Aston Martin Ready for the Challenge of the 2010 Le Mans 24 Hours Aston Martin's preparations for the 78th Le Mans 24 Hours are well underway after the two Gulf-liveried Works LMP1 cars passed pre-race scrutineering in Le Mans city centre, held...
Aston Martin Ready for the Challenge of the 2010 Le Mans 24 Hours
Aston Martin's preparations for the 78th Le Mans 24 Hours are well underway after the two Gulf-liveried Works LMP1 cars passed pre-race scrutineering in Le Mans city centre, held for the first time on a Sunday at its traditional location; the Place des Jacobins.
Scrutineering is designed to ensure that all the cars taking part in the Le Mans 24 Hours comply with the strict technical rules that govern the race. The drivers also have to present their racing licences to event officials, but most of all scrutineering is a great opportunity for the fans to come face to face with the drivers and cars.
The technical checks have taken place in Le Mans city centre since the first 24 Hours was held in 1923, apart from a period between 1961 and 1975 when scrutineering happened at the circuit. From then on, it has always been held in the heart of the city -- with record crowds turning up to get close to the action this year.
The six Aston Martin Racing drivers signed autographs and were interviewed on the main stage, talking about their hopes and objectives for the endurance classic that lies ahead. The six drivers count 16 participations at Le Mans between them, with Darren Turner having clocked up the most miles with seven previous starts.
This will be the second year that Aston Martin Racing tackles the Le Mans 24 Hours in the premier LMP1 category, and the prestigious British marque is also represented by three customer teams. Signature Plus enters an Aston Martin LMP1 car, similar to the two run by the Works team, while Young Driver AMR fields a DBR9 in the GT1 category -- which was famously won by the Works team in 2007 and 2008. Finally, the JMW Motorsport team is running a Vantage GT2 for the first time.
While there have been some changes to the regulations for this year, the gap between the petrol and the diesel powered cars -- which have won at Le Mans for the last four years -- remains considerable. With the superior torque and economy of the diesels, the petrol-powered cars such as the Aston Martin face a notable performance disadvantage.
Nonetheless, the V12-powered Aston Martin LMP1 finished as the highest-placed petrol runner last year, and the plan for this year is to try and repeat that excellent accomplishment. The opposition will be even tougher than it was one year ago. Despite the tough task ahead of them, the six Aston Martin Racing drivers remain upbeat about their prospects.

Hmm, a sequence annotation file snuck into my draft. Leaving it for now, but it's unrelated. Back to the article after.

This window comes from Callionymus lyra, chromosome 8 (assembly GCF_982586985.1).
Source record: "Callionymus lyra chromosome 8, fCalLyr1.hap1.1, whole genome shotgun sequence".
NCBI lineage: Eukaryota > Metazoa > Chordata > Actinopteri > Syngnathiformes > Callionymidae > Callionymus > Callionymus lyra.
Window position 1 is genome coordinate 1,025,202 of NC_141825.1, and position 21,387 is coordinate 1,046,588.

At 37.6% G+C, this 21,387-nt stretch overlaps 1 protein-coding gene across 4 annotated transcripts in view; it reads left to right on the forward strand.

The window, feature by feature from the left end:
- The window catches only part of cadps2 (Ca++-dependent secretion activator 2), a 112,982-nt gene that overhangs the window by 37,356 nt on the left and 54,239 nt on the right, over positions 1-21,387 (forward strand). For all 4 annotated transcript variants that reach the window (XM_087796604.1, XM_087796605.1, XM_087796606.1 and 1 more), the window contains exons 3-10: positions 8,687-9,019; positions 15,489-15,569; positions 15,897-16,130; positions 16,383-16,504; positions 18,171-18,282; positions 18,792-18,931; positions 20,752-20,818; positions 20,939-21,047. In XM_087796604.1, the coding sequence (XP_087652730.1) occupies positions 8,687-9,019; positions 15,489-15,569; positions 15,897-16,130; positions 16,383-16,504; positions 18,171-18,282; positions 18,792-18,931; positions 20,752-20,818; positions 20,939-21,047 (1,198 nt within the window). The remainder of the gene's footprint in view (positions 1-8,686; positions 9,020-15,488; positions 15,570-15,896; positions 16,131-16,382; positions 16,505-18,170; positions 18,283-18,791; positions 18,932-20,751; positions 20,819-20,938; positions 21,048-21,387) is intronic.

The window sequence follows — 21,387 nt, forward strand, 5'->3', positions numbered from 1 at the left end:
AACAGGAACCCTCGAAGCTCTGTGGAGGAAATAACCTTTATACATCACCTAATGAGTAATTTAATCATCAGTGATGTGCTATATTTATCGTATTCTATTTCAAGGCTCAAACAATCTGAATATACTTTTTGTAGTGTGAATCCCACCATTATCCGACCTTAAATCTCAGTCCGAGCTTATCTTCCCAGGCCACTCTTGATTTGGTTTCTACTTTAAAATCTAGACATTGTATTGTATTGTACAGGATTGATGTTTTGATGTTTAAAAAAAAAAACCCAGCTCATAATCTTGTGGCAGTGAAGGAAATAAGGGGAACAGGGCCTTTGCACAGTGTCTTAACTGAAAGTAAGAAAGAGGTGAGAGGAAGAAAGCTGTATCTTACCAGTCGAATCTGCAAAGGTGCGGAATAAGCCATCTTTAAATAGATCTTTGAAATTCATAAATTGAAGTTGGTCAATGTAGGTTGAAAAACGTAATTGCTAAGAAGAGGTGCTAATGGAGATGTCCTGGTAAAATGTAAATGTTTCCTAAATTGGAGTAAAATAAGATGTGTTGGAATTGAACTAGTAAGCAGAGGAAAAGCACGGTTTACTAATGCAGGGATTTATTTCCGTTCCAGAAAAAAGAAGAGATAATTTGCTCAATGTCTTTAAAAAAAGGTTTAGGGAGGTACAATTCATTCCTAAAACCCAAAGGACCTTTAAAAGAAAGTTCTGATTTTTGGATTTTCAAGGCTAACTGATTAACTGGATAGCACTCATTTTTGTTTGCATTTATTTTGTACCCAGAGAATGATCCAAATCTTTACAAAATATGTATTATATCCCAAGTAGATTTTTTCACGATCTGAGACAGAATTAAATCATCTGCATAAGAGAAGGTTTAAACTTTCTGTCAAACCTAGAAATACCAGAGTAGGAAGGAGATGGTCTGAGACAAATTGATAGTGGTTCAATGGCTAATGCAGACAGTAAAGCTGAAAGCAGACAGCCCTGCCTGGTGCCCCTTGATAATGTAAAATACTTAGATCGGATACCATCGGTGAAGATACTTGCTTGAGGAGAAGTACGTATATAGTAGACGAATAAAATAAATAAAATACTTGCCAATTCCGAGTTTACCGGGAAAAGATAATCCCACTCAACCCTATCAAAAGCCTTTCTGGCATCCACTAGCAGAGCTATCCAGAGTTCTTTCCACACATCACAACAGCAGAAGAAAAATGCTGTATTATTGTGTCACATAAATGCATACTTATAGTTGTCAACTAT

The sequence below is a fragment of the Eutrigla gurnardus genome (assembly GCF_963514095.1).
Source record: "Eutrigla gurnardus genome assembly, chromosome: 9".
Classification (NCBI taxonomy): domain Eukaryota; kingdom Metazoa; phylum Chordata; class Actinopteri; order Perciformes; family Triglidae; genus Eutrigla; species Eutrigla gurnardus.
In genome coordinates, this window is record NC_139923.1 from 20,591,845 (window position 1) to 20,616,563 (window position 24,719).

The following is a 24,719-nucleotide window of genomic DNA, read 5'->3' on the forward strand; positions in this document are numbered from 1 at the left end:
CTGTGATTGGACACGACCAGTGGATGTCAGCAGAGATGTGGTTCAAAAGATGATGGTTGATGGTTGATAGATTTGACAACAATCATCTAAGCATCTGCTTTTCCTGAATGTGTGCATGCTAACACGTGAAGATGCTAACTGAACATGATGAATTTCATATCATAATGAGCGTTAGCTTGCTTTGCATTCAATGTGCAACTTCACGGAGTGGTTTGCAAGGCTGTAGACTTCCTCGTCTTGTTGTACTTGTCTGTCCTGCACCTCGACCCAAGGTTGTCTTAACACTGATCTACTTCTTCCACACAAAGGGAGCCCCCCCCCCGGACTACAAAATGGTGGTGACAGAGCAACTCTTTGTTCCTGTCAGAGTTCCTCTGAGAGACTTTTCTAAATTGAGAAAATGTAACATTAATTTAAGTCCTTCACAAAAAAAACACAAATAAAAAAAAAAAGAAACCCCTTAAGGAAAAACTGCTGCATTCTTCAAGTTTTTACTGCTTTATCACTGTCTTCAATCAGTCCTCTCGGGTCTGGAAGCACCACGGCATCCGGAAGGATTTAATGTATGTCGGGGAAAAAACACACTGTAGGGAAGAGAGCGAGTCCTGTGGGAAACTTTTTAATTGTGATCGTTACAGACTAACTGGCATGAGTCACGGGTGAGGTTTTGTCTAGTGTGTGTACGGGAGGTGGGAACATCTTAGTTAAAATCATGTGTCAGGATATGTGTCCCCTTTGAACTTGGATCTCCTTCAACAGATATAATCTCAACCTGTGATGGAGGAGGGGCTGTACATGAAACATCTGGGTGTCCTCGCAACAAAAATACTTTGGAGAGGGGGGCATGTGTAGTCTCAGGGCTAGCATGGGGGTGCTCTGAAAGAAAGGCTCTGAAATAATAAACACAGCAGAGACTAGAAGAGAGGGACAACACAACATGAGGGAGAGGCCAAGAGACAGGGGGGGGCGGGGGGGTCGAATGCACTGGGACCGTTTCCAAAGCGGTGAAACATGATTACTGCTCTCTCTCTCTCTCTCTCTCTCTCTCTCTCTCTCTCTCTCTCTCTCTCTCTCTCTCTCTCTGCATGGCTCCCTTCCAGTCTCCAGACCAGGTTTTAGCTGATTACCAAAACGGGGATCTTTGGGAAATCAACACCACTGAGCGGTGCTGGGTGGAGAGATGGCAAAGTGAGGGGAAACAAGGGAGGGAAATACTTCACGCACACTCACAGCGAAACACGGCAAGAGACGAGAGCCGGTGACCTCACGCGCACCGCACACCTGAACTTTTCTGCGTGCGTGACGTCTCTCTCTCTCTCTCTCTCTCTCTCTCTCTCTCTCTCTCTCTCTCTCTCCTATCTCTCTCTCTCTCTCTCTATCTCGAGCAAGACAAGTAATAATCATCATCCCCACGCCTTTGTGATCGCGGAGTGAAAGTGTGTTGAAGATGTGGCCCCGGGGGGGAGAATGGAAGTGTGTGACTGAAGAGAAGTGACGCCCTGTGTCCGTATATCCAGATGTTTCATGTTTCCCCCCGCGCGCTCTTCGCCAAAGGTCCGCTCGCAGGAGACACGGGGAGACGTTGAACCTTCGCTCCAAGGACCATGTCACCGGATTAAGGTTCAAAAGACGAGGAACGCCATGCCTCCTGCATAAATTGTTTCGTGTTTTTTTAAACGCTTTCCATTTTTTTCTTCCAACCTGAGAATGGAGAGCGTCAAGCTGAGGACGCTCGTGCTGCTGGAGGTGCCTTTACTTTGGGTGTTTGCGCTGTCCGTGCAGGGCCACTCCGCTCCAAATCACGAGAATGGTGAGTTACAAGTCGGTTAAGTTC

Tomorrow they will attend the drivers' briefing and the official autograph session at the circuit, before taking to the track for the first time on Wednesday between 16.00 and 20.00 (CET) for free practice. The race itself gets underway at 15.00 (CET) on Saturday 12 June, when the 56 cars will be flagged off by the French tricolour: yet another ancient Le Mans tradition.
Adrian Fernandez (MEX): "Le Mans is just one of those epic occasions in motor sport so I'm really looking forward to it. We've had some great results in America this year and while those races are certainly very different to Le Mans, I think they go to show that our preparation is good. We've also gathered some experience of competing together as a team and that is certainly going to help us as well."
Stefan Mucke (D): "I'm really looking forward to this Le Mans and I already had plenty of time to think about it as I drove down here in my motor home from Berlin! Scrutineering is always a really exciting occasion as you can feel the anticipation building, but obviously it's what happens on the track that counts. I was delighted to be part of the crew that finished as the top petrol car last year and that is definitely our target again this year."
Harold Primat (CH): "We're in the second year of the LMP1 programme this year, and so we are definitely a lot better prepared for the race than we were at this time last year. I've also grown a lot in confidence with the car, particularly after our races in America at the start of the season, so we've got a lot of things in our favour. But our rivals will be tough, as always."
Juan Barazi (DK): "I had the pleasure of driving down to Le Mans in a 1988 Aston Martin, so I've already started the week with a strong Aston Martin flavour! Finding the right pace at Le Mans is going to be crucial. The Aston Martin is a very comfortable car to drive, which is important when you are there for 24 hours."
Sam Hancock (GB): "I've done Le Mans before, but my big regret is that I have been away from it for too long: my last race here was in 2006. So to come back as an Aston Martin driver is simply fantastic. I've been shutting out everything else and trying to stay as focussed as I can for the race over the last few days. This is a great opportunity and I really intend to make the most of it."
Darren Turner (GB): "This will be the eighth time I'm driving at Le Mans so I've got good experience of the car and the track. But I think it's going to be even tougher for us than it was last year, because our rivals are so strong. Having said that, I love this race -- the atmosphere is like nowhere else in the world -- and finishing as top petrol car is going to be our aim again this time."
-source: aston martin